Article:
James Tabor's review of Jane Schaberg's Resurrection of Mary Magdalene: Legends, Apocrypha and the Christian Testament (2002 Crossroad) which he gave at the recent SBL meeting in San Diego is posted to his Jesus Dynasty Blog here.
Here's part of it. I'm going to use her book in future courses.
Schaberg’s final chapter, “Mary Magdalene as Successor to Jesus” is in my judgment one of the most impressive pieces of textual reading I have ever encountered. What she attempts to show is that the singular account in John 20:1-18, where Mary Magdalene encounters and speaks to Jesus in the garden tomb, preserves fragments of a tradition of Mary Magdalene as successor to Jesus—and thus, “first founder” of Christianity, in the sense of authoritative witness to resurrection faith. Whether this early tradition can be connected or not to later Christian texts that present Mary as a leading intellectual and spiritual guide, a beloved companion of Jesus and transmitter of his teachings, is a separate issue. What Schaberg shows, successfully in my view, is that the narrative structure of John 20 reflects an imaginative reuse of 2 Kings 2:1-18 where Elijah the prophet ascends to heaven, leaving his disciple Elisha as his designated witness and successor. This intimate personal appearance to Mary Magdalene, which focuses on ascent to heaven rather than resurrection of the dead per se, is parallel to, but sharply distinguished from, the more generic Synoptic accounts of angelic proclamations to the group of women.
Upon this foundation Schaberg offers a preliminary sketch of what she rather boldly labels “Magdalene Christianity,” both suppressed and lost in the Synoptic tradition, and particularly in Acts, much like the history of James and the Jerusalem community from 30-50 CE, Crossan’s “dark ages.” For some , such as Crossan, Schaberg’s reconstruction of John 20, as well as that of Schüssler Fiorenza and others, is “too optimistic” in terms of reconstructing what happened after Jesus’ death. His own reconstruction erases not only the empty tomb, but the memory of the women as first witnesses, and Mary Magdalene as his possible successor. Crossan once told Schaberg, as she recounts in her book, “Jane, if I could give you the empty tomb I would” (p. 252). Her response captures a characteristic of her wonderfully self-reflective style throughout her work: “I was stunned into silence by Crossan’s wish to ‘give’ me the narrative of the tomb; by the fact that it even occurred to him that he might. I wondered if I had to ‘take’ it. No, I knew I did.” And by that she meant she was obligated to offer her own reconstruction, attempting to be as clear about method as Crossan demands, and in particular to examine the assumptions behind his own reconstruction.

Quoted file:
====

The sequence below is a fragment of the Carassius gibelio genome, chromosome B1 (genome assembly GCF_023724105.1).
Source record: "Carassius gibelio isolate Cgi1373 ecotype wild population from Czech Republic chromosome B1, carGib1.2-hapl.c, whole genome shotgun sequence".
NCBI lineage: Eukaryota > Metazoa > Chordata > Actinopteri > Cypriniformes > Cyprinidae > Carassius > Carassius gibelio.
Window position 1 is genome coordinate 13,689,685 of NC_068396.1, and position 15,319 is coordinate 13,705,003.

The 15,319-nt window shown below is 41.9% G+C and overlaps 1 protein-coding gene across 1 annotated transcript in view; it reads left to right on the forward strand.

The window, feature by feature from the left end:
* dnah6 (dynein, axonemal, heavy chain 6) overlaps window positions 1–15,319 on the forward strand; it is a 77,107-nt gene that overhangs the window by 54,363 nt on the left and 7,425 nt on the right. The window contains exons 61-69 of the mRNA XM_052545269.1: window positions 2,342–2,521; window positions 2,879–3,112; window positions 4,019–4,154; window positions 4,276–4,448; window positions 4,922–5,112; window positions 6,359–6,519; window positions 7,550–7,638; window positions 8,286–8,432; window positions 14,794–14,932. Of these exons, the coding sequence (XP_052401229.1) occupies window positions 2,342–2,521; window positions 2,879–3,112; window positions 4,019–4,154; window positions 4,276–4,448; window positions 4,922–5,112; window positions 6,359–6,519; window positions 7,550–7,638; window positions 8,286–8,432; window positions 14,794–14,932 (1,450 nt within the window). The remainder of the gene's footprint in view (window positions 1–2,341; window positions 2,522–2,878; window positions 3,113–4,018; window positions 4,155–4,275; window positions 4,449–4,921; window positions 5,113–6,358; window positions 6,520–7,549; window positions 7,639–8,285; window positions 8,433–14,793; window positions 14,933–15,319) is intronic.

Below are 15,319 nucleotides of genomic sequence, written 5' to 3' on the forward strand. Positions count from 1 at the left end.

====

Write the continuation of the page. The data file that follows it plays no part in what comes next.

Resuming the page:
Schaberg’s academic contribution is much more than this ending. She applies her considerable analytical skills in taking the reader through the thick mass of archaeological and textual evidence related to Mary Magdalene. Her extended “profile” of Mary Magdalene in chapter four, drawn from a careful combing through all the apocryphal Magdalene materials (Nag Hammadi texts as well as the Gospel of Mary, Pistis Sophia, Gospel of Philip, Gospel of Peter, and fragmented sources), is one of the most sustained and thorough treatments available.